# News and Updates

# DFG-proposal accepted

2014-06-16 14:00

Today I received a letter from the German Science Foundation (DFG) informing me, that my research proposal "Observer design for linear switched differential-algebraic equations" was accepted for funding. The funding includes a Postdoc position for two years and some money for travel.

The aims of the project are summarized as follows:

A dynamical system comprises a mathematical model of an underlying physical phenomenon.
It has two basic components: *external signals* which interconnect the system with its environment and the internal *state* that evolves according to the model description. The external signals can usually further be split into inputs and outputs.
One of the basic problem associated with any dynamical system is that of constructing an *observer* which uses the available information of the external signals to estimate the internal state. The purpose of this project is to develop observers for dynamical systems modeled as *switched differential-algebraic equations* (DAEs). The motivation to study this particular system class is twofold: 1) In contrast to ordinary differential equations (ODEs), DAEs include differential as well as algebraic equations. Practically every system's model contains algebraic equations in the first place so it is natural to use DAEs (instead of the simplified ODEs) as a starting point. 2) Possible structural changes (like switches in electrical circuits or component faults in general physical system) can be modeled within the framework of switched systems. As an application of the proposed project, consider for example (national) electrical grids, which are large electrical circuits modeled as DAEs. An observer would then be used to monitor the energy flows through the transmission lines and could prevent overloading. Sudden structural changes in electrical grids are common and have to be taken into account; examples are: tripping of power lines due to harsh weather conditions, or a sudden drop in the energy production by wind turbines when whole wind parks are switched off in the presence of too strong winds. Hence a possible application of the theoretical results obtained by the proposed project could be improved monitoring tools for electrical grids.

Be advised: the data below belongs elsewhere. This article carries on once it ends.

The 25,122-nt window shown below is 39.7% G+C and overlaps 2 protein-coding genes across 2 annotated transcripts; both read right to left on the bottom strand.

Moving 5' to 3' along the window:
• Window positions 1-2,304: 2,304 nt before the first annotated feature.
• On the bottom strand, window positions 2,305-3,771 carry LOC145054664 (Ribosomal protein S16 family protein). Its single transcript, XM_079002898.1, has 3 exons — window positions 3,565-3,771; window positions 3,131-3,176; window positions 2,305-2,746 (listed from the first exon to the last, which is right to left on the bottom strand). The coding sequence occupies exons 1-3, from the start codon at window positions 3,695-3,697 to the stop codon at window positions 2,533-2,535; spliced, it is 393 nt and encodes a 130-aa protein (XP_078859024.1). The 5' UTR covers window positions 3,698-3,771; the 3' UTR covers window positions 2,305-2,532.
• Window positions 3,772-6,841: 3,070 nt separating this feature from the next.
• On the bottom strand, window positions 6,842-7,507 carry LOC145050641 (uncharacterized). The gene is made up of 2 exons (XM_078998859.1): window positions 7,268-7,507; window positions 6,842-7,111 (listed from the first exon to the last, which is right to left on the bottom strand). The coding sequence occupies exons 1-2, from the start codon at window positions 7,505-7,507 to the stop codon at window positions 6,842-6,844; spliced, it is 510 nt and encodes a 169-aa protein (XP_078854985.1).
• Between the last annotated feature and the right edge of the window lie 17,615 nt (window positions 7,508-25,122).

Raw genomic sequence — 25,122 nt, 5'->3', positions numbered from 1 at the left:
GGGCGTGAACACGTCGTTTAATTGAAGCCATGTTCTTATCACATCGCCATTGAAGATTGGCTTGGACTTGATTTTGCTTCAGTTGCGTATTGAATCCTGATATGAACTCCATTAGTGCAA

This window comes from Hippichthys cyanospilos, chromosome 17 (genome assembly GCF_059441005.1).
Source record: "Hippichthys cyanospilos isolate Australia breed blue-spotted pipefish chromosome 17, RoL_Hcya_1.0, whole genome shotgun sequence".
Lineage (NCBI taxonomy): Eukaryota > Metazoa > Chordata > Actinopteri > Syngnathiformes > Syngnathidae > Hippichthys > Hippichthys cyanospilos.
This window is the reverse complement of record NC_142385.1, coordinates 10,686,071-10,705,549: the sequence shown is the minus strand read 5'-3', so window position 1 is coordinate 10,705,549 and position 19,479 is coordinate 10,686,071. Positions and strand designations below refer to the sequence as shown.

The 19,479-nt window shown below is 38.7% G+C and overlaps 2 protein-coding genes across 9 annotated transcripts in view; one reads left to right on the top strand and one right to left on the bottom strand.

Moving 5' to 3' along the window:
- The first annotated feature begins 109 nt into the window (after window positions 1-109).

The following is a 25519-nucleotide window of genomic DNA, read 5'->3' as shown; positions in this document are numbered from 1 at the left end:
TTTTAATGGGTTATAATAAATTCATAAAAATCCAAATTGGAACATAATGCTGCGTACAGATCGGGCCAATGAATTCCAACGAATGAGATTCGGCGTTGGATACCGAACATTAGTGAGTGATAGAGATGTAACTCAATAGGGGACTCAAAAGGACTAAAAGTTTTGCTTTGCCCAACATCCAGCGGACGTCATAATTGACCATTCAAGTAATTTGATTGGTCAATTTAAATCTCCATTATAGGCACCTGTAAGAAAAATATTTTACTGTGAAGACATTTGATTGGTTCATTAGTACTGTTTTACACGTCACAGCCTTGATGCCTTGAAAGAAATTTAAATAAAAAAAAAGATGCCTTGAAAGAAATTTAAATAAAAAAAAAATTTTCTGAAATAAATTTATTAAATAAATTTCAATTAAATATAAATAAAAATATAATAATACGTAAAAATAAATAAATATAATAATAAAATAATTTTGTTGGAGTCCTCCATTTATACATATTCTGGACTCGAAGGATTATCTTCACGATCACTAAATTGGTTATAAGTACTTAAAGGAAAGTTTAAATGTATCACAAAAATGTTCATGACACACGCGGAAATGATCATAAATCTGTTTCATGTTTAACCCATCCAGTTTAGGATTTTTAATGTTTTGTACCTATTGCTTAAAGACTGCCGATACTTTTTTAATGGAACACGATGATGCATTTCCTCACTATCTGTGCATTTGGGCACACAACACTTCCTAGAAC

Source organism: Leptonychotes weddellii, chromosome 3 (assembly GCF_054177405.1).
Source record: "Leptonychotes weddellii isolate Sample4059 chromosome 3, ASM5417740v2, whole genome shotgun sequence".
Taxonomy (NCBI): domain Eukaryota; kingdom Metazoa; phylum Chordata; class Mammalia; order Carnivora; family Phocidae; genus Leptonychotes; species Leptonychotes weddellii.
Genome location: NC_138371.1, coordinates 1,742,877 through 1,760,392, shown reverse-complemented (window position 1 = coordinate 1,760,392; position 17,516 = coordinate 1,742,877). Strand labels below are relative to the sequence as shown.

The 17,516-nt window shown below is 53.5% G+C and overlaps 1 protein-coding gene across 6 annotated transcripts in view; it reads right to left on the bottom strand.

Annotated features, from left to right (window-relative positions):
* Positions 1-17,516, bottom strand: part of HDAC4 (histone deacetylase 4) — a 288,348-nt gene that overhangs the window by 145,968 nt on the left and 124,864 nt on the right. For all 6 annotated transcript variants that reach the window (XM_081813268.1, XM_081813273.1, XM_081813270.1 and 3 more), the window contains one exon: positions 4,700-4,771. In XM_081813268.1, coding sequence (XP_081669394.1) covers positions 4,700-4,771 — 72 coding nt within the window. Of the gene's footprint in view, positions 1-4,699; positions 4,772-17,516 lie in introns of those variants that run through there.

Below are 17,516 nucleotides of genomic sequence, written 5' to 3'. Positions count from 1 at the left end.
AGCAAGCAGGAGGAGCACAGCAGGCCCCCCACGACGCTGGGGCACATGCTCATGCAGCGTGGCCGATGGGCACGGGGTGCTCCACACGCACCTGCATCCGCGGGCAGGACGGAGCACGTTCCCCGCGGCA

For more details see the proposal excerpt.